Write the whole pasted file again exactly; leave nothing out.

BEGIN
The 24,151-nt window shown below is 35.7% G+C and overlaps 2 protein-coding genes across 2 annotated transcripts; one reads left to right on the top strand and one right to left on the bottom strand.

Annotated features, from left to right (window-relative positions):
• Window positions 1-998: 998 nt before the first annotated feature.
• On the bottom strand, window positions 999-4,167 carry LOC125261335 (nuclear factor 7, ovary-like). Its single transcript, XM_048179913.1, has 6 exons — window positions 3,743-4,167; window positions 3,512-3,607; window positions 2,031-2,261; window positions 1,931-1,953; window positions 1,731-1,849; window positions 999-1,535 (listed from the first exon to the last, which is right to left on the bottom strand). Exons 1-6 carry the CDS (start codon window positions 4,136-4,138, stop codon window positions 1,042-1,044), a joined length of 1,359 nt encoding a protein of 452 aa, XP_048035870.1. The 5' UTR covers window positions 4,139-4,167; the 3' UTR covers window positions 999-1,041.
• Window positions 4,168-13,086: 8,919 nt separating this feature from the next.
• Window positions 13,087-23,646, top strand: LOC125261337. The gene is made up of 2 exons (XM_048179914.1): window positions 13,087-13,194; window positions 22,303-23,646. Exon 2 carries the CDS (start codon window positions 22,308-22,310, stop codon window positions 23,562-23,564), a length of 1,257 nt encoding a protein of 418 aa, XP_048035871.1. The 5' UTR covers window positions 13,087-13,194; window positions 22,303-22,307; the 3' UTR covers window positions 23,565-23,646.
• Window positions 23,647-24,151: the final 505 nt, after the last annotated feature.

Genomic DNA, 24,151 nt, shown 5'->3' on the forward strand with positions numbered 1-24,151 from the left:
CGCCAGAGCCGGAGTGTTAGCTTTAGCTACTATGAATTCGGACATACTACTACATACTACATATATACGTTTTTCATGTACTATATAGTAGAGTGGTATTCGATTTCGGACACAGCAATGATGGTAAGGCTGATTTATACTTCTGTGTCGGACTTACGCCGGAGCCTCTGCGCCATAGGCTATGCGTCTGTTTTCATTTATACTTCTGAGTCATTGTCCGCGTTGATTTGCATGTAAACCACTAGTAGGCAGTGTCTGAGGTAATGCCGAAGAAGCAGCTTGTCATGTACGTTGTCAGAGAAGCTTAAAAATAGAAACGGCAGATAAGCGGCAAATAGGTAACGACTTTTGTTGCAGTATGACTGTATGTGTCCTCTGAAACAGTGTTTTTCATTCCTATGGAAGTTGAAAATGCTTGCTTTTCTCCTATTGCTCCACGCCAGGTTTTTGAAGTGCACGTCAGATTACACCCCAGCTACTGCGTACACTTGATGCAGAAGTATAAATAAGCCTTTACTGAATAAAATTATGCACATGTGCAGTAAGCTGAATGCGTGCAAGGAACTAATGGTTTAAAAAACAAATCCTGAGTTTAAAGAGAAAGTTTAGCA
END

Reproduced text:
The 24,151-nt window shown below is 35.7% G+C and overlaps 2 protein-coding genes across 2 annotated transcripts; one reads left to right on the top strand and one right to left on the bottom strand.

Annotated features, from left to right (window-relative positions):
• Window positions 1-998: 998 nt before the first annotated feature.
• On the bottom strand, window positions 999-4,167 carry LOC125261335 (nuclear factor 7, ovary-like). Its single transcript, XM_048179913.1, has 6 exons — window positions 3,743-4,167; window positions 3,512-3,607; window positions 2,031-2,261; window positions 1,931-1,953; window positions 1,731-1,849; window positions 999-1,535 (listed from the first exon to the last, which is right to left on the bottom strand). Exons 1-6 carry the CDS (start codon window positions 4,136-4,138, stop codon window positions 1,042-1,044), a joined length of 1,359 nt encoding a protein of 452 aa, XP_048035870.1. The 5' UTR covers window positions 4,139-4,167; the 3' UTR covers window positions 999-1,041.
• Window positions 4,168-13,086: 8,919 nt separating this feature from the next.
• Window positions 13,087-23,646, top strand: LOC125261337. The gene is made up of 2 exons (XM_048179914.1): window positions 13,087-13,194; window positions 22,303-23,646. Exon 2 carries the CDS (start codon window positions 22,308-22,310, stop codon window positions 23,562-23,564), a length of 1,257 nt encoding a protein of 418 aa, XP_048035871.1. The 5' UTR covers window positions 13,087-13,194; window positions 22,303-22,307; the 3' UTR covers window positions 23,565-23,646.
• Window positions 23,647-24,151: the final 505 nt, after the last annotated feature.

Genomic DNA, 24,151 nt, shown 5'->3' on the forward strand with positions numbered 1-24,151 from the left:
CGCCAGAGCCGGAGTGTTAGCTTTAGCTACTATGAATTCGGACATACTACTACATACTACATATATACGTTTTTCATGTACTATATAGTAGAGTGGTATTCGATTTCGGACACAGCAATGATGGTAAGGCTGATTTATACTTCTGTGTCGGACTTACGCCGGAGCCTCTGCGCCATAGGCTATGCGTCTGTTTTCATTTATACTTCTGAGTCATTGTCCGCGTTGATTTGCATGTAAACCACTAGTAGGCAGTGTCTGAGGTAATGCCGAAGAAGCAGCTTGTCATGTACGTTGTCAGAGAAGCTTAAAAATAGAAACGGCAGATAAGCGGCAAATAGGTAACGACTTTTGTTGCAGTATGACTGTATGTGTCCTCTGAAACAGTGTTTTTCATTCCTATGGAAGTTGAAAATGCTTGCTTTTCTCCTATTGCTCCACGCCAGGTTTTTGAAGTGCACGTCAGATTACACCCCAGCTACTGCGTACACTTGATGCAGAAGTATAAATAAGCCTTTACTGAATAAAATTATGCACATGTGCAGTAAGCTGAATGCGTGCAAGGAACTAATGGTTTAAAAAACAAATCCTGAGTTTAAAGAGAAAGTTTAGCA